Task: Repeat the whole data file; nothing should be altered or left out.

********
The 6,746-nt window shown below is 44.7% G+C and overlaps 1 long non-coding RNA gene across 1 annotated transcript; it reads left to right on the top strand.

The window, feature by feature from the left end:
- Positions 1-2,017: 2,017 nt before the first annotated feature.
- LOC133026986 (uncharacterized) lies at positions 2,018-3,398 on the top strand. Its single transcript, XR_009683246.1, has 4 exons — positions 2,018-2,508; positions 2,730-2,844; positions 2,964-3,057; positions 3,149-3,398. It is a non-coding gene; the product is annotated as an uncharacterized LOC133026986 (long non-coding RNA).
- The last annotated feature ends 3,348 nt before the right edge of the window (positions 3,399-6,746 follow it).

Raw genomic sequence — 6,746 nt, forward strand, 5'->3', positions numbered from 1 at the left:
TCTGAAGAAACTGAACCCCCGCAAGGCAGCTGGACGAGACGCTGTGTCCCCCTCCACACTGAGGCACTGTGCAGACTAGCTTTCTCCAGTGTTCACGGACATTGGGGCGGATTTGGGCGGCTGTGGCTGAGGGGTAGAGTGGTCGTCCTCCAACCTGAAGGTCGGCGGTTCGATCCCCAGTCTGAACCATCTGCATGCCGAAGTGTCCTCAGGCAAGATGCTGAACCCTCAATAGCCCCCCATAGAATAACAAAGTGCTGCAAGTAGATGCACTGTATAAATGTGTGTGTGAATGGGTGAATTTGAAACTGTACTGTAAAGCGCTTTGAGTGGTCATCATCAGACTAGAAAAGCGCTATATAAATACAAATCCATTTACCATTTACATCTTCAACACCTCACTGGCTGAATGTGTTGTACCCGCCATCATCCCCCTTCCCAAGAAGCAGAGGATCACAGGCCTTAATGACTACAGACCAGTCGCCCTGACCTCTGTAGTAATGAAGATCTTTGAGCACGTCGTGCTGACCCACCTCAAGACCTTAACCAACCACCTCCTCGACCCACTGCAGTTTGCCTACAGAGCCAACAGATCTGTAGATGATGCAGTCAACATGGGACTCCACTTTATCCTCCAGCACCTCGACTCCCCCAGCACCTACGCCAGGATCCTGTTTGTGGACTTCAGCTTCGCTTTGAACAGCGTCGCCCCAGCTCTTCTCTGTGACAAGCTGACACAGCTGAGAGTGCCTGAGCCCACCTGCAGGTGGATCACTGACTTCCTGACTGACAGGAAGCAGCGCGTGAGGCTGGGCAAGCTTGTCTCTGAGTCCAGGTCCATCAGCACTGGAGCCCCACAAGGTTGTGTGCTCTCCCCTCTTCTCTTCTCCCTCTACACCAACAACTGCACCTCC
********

The 6,746-nt window shown below is 44.7% G+C and overlaps 1 long non-coding RNA gene across 1 annotated transcript; it reads left to right on the top strand.

The window, feature by feature from the left end:
- Positions 1-2,017: 2,017 nt before the first annotated feature.
- LOC133026986 (uncharacterized) lies at positions 2,018-3,398 on the top strand. Its single transcript, XR_009683246.1, has 4 exons — positions 2,018-2,508; positions 2,730-2,844; positions 2,964-3,057; positions 3,149-3,398. It is a non-coding gene; the product is annotated as an uncharacterized LOC133026986 (long non-coding RNA).
- The last annotated feature ends 3,348 nt before the right edge of the window (positions 3,399-6,746 follow it).

Raw genomic sequence — 6,746 nt, forward strand, 5'->3', positions numbered from 1 at the left:
TCTGAAGAAACTGAACCCCCGCAAGGCAGCTGGACGAGACGCTGTGTCCCCCTCCACACTGAGGCACTGTGCAGACTAGCTTTCTCCAGTGTTCACGGACATTGGGGCGGATTTGGGCGGCTGTGGCTGAGGGGTAGAGTGGTCGTCCTCCAACCTGAAGGTCGGCGGTTCGATCCCCAGTCTGAACCATCTGCATGCCGAAGTGTCCTCAGGCAAGATGCTGAACCCTCAATAGCCCCCCATAGAATAACAAAGTGCTGCAAGTAGATGCACTGTATAAATGTGTGTGTGAATGGGTGAATTTGAAACTGTACTGTAAAGCGCTTTGAGTGGTCATCATCAGACTAGAAAAGCGCTATATAAATACAAATCCATTTACCATTTACATCTTCAACACCTCACTGGCTGAATGTGTTGTACCCGCCATCATCCCCCTTCCCAAGAAGCAGAGGATCACAGGCCTTAATGACTACAGACCAGTCGCCCTGACCTCTGTAGTAATGAAGATCTTTGAGCACGTCGTGCTGACCCACCTCAAGACCTTAACCAACCACCTCCTCGACCCACTGCAGTTTGCCTACAGAGCCAACAGATCTGTAGATGATGCAGTCAACATGGGACTCCACTTTATCCTCCAGCACCTCGACTCCCCCAGCACCTACGCCAGGATCCTGTTTGTGGACTTCAGCTTCGCTTTGAACAGCGTCGCCCCAGCTCTTCTCTGTGACAAGCTGACACAGCTGAGAGTGCCTGAGCCCACCTGCAGGTGGATCACTGACTTCCTGACTGACAGGAAGCAGCGCGTGAGGCTGGGCAAGCTTGTCTCTGAGTCCAGGTCCATCAGCACTGGAGCCCCACAAGGTTGTGTGCTCTCCCCTCTTCTCTTCTCCCTCTACACCAACAACTGCACCTCC